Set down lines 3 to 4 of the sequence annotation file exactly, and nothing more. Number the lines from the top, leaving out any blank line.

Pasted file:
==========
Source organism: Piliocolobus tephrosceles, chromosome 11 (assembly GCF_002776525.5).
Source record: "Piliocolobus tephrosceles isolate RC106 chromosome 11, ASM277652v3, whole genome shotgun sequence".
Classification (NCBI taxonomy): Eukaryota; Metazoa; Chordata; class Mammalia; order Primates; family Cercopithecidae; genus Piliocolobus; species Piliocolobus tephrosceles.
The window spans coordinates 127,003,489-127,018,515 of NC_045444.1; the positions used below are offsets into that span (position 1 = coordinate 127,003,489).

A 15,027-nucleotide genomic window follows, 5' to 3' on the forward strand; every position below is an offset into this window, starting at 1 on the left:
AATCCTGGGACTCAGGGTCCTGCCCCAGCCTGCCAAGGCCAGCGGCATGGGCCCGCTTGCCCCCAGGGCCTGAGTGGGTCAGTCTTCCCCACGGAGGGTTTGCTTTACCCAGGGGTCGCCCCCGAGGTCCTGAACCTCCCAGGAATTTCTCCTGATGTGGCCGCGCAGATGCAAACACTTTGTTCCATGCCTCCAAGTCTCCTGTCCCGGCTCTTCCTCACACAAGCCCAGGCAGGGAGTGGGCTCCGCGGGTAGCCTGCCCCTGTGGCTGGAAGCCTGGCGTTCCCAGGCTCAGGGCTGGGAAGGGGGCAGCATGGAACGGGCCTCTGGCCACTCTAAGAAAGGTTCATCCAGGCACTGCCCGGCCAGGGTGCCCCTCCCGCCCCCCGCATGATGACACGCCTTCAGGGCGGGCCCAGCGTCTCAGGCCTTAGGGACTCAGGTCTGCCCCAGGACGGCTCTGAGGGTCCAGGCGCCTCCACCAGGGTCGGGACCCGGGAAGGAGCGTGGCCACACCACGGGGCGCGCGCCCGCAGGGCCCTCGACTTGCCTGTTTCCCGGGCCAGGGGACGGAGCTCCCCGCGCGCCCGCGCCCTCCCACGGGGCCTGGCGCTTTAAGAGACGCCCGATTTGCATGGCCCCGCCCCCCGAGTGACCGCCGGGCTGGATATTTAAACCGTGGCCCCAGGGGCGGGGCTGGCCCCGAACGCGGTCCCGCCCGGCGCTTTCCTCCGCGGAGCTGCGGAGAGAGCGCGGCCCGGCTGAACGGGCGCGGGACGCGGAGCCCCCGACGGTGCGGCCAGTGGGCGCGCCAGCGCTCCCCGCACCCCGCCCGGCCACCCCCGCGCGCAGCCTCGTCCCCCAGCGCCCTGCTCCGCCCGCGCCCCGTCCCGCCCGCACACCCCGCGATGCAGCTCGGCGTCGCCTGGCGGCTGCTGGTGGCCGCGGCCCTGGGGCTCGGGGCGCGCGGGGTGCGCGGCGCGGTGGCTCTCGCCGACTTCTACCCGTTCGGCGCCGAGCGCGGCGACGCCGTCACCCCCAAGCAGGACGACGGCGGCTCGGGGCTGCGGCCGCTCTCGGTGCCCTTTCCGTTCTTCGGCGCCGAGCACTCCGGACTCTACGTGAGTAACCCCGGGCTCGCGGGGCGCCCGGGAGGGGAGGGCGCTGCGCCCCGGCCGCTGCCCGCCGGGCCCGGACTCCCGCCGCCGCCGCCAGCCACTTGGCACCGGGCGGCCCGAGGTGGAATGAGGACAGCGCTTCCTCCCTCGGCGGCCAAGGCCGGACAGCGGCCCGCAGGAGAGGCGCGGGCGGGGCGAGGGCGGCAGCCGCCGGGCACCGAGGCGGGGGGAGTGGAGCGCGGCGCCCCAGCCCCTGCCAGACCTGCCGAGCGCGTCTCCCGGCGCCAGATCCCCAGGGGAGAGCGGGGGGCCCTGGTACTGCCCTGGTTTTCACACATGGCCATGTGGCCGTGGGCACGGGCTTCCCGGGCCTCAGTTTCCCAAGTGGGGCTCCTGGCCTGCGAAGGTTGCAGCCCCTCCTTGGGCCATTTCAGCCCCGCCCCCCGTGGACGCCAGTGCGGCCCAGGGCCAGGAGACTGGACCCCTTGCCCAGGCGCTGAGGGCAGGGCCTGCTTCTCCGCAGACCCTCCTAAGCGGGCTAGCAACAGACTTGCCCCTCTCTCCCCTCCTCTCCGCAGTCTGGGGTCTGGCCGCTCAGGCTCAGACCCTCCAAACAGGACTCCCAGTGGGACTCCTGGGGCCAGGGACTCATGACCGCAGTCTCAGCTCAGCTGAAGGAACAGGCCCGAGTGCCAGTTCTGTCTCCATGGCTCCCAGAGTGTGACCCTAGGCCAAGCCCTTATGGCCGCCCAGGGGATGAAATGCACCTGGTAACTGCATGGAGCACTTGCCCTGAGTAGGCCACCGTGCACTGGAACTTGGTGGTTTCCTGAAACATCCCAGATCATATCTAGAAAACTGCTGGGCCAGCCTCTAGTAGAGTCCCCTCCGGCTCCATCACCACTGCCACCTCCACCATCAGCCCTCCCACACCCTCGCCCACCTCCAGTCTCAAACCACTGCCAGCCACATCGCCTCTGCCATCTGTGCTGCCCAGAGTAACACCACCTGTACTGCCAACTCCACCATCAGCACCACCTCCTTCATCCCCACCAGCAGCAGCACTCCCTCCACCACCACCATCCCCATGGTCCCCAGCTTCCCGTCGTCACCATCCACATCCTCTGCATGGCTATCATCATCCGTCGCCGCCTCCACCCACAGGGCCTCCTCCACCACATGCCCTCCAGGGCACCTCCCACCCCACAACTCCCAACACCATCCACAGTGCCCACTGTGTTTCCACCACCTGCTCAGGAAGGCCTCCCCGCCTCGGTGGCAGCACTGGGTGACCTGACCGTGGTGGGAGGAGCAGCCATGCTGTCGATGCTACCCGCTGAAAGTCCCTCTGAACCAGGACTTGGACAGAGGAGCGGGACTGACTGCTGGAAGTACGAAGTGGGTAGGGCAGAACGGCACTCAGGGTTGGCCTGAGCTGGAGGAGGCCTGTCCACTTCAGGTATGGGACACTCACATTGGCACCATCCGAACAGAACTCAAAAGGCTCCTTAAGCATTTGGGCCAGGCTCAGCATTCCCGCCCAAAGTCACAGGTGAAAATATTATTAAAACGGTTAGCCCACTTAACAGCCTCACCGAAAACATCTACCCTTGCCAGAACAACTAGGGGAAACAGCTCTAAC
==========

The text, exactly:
Classification (NCBI taxonomy): Eukaryota; Metazoa; Chordata; class Mammalia; order Primates; family Cercopithecidae; genus Piliocolobus; species Piliocolobus tephrosceles.
The window spans coordinates 127,003,489-127,018,515 of NC_045444.1; the positions used below are offsets into that span (position 1 = coordinate 127,003,489).